The Australian Government is subsidising up to 90 per cent of standard screening costs offered by the new Centre to successful applicants–such as Associate Professor Don– through its Medical Research Future Fund.

Further information on Associate Professor Don and his research can be found here: https://www.centenary.org.au/cen_author/associate-professor-anthony-don/

Extra! Extra! Read all about it.

Dr Ka Ka Ting, a researcher within Centenary’s Vascular Biology Program, has had one of her images featured on the front cover of scientific journal Diabetologia.

Recently, Dr Ting led a study which found a novel drug (developed by Centenary scientists) could be used to effectively treat diabetic retinopathy; the main cause of blindness from diabetes.

This paper was also published in Diabetologia.

Congratulations Dr Ting on your wonderful success!

New treatment for diabetes-related blindness could be in sight

Pictured: Lead author and Centenary Institute researcher, Dr Ka Ka Ting using Centenary’s state-of-the-art confocal microscope.

Scientists at the Centenary Institute have developed a novel drug which could potentially be used to effectively treat patients with diabetic retinopathy; the main cause of blindness from diabetes.

The key process involved in diabetic retinopathy pathology is the breakdown of the blood-retinal barrier (BRB), which is normally impermeable. Its integrity relies on how well capillary endothelial cells are bound together by tight junctions. If the junctions are loose or damaged, the blood vessels can leak.

In collaboration with researchers in Denmark, scientists at the Centenary Institute in Sydney have demonstrated in mouse models, how a novel drug, CD5-2, can mend the damaged blood retinal barrier and reduce vascular leakage.

“With limited treatment options currently available, it is critical we develop alternative strategies for the treatment of this outcome of diabetes,” says lead author Dr Ka Ka Ting from the Centenary Institute.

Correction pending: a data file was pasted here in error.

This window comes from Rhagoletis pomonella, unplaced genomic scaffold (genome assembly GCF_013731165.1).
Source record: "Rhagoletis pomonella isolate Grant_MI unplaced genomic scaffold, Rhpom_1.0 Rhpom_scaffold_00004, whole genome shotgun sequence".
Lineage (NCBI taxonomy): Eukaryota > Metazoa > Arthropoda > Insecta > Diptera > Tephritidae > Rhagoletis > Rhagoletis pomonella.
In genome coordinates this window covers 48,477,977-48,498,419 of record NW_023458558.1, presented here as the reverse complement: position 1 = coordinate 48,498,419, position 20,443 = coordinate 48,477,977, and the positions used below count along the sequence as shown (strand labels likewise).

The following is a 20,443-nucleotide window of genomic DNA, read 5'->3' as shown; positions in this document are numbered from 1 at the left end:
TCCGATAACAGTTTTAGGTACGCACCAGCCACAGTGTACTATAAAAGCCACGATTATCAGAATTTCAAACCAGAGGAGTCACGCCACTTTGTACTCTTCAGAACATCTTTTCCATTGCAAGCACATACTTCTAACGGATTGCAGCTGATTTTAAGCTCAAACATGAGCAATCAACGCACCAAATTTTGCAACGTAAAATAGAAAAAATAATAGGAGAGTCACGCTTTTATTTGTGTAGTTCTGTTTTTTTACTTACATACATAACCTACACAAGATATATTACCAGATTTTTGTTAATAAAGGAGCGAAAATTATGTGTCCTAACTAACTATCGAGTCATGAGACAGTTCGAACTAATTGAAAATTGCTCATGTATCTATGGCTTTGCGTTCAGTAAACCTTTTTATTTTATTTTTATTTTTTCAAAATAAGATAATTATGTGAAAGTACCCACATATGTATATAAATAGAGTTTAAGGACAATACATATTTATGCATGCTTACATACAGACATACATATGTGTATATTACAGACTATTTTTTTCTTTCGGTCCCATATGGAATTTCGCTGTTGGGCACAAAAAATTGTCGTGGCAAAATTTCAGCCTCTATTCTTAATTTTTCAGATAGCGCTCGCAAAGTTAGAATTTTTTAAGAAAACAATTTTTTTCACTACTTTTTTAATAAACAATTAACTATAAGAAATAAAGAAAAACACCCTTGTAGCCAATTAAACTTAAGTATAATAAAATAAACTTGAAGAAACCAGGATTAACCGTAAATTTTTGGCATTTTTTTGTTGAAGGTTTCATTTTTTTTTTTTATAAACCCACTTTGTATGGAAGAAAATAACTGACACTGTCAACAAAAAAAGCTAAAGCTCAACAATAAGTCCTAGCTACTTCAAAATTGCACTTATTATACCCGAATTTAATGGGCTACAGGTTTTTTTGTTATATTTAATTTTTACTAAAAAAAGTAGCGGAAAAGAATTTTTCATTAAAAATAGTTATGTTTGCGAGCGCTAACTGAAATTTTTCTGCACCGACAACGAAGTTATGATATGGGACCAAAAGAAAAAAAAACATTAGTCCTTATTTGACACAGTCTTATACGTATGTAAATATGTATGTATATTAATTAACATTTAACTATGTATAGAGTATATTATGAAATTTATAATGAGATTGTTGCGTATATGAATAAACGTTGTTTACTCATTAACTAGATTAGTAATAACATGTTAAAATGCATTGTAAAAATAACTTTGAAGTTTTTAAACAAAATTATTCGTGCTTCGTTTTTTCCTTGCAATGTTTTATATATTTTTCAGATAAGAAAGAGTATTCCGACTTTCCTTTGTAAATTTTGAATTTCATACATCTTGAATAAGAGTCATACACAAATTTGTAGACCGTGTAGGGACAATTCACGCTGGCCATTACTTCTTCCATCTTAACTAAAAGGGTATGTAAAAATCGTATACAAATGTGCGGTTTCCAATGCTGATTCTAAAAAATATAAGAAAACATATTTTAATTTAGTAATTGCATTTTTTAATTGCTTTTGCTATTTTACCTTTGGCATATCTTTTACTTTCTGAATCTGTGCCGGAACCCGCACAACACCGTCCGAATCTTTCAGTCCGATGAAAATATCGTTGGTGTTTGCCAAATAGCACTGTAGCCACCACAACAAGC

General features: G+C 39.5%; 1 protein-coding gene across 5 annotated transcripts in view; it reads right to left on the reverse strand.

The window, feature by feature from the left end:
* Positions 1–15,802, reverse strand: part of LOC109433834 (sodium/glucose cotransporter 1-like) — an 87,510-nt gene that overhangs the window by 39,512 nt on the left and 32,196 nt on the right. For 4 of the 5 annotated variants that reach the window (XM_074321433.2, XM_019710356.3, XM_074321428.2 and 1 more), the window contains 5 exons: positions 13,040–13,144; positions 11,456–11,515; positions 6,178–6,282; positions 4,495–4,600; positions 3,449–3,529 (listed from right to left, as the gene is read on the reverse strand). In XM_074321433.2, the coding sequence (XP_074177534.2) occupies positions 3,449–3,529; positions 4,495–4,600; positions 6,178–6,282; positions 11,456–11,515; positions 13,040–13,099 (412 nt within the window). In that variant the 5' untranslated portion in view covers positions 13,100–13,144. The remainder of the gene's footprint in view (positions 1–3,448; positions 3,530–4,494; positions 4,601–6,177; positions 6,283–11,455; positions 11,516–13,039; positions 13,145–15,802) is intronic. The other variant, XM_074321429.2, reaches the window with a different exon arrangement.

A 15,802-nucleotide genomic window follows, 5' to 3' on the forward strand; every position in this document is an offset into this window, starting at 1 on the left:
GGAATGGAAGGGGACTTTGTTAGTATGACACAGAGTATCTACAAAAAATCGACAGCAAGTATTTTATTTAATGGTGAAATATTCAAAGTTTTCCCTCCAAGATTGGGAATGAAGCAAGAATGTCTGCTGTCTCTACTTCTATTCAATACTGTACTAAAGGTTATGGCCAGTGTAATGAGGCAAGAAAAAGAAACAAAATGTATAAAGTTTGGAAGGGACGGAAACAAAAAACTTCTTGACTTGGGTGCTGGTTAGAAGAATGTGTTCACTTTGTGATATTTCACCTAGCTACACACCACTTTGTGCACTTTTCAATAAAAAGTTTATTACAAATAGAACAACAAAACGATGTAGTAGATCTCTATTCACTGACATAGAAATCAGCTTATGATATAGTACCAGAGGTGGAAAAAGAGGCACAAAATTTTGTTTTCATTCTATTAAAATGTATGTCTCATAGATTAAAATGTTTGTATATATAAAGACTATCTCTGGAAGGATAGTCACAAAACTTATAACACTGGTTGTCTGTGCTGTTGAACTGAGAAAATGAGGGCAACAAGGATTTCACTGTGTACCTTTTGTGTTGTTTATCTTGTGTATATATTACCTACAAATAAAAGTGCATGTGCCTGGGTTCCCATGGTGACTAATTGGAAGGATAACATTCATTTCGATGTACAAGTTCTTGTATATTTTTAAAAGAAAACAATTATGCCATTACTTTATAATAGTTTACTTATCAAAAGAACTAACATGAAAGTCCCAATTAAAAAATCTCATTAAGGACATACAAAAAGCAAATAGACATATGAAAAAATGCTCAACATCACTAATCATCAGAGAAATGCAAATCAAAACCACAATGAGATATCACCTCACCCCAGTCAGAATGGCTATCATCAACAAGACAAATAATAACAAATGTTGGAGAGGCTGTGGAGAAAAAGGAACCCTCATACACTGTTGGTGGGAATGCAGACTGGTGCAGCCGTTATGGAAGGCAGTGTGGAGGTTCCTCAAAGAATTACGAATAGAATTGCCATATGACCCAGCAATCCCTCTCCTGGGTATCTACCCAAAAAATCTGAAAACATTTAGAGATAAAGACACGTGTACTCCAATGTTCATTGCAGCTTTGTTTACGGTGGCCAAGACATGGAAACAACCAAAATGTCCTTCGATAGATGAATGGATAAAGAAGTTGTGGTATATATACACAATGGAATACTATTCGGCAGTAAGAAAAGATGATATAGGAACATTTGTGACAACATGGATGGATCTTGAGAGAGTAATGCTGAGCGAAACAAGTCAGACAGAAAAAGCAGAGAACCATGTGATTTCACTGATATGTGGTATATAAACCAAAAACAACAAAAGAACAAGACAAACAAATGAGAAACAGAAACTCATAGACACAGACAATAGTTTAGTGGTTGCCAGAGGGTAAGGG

Read the full media release.

See the original paper on Diabetologia.

A new way to target high rates of obesity

LISTEN: Associate Professor Anthony Don speaks to ABC RN Breakfast host Fran Kelly.

A novel drug is being touted as a major step forward in the battle against Australia’s escalating rates of obesity and associated metabolic diseases. As it stands, 2 in 3 adults in Australia are classified as being overweight or obese. A long-term study between researchers at the Centenary Institute and UNSW Sydney has led to the creation of a drug which targets an enzyme linked to insulin resistance – a key contributor of metabolic diseases, such as Type II diabetes.

The study has been published in the highly-regarded scientific journal Nature Communications. Surprisingly, although the drug was very effective at reducing the lipids of interest in skeletal muscle, it did not prevent mice (which had been fed a high-fat diet to induce metabolic disease) from developing insulin resistance. Instead, it prevented the mice from depositing and storing fat by increasing their ability to burn fat in skeletal muscle.

“From here, I would like to develop drugs which target both the Ceramide Synthase 1 and 6 enzymes together, and see whether it produces a much stronger anti-obesity and insulin sensitising response. Although these drugs need more work before they are suitable for use in the clinic, our work so far has been a very important step in that direction,” says Centenary Institute’s Associate Professor Anthony Don.

Centenary PhD student Ameline Lim must also be recognised for her role in conducting a significant amount of the laboratory work and data analysis throughout the project, which formed the basis for her PhD thesis.

Read the full media release.

(Pictured: Centenary’s Associate Professor Anthony Don)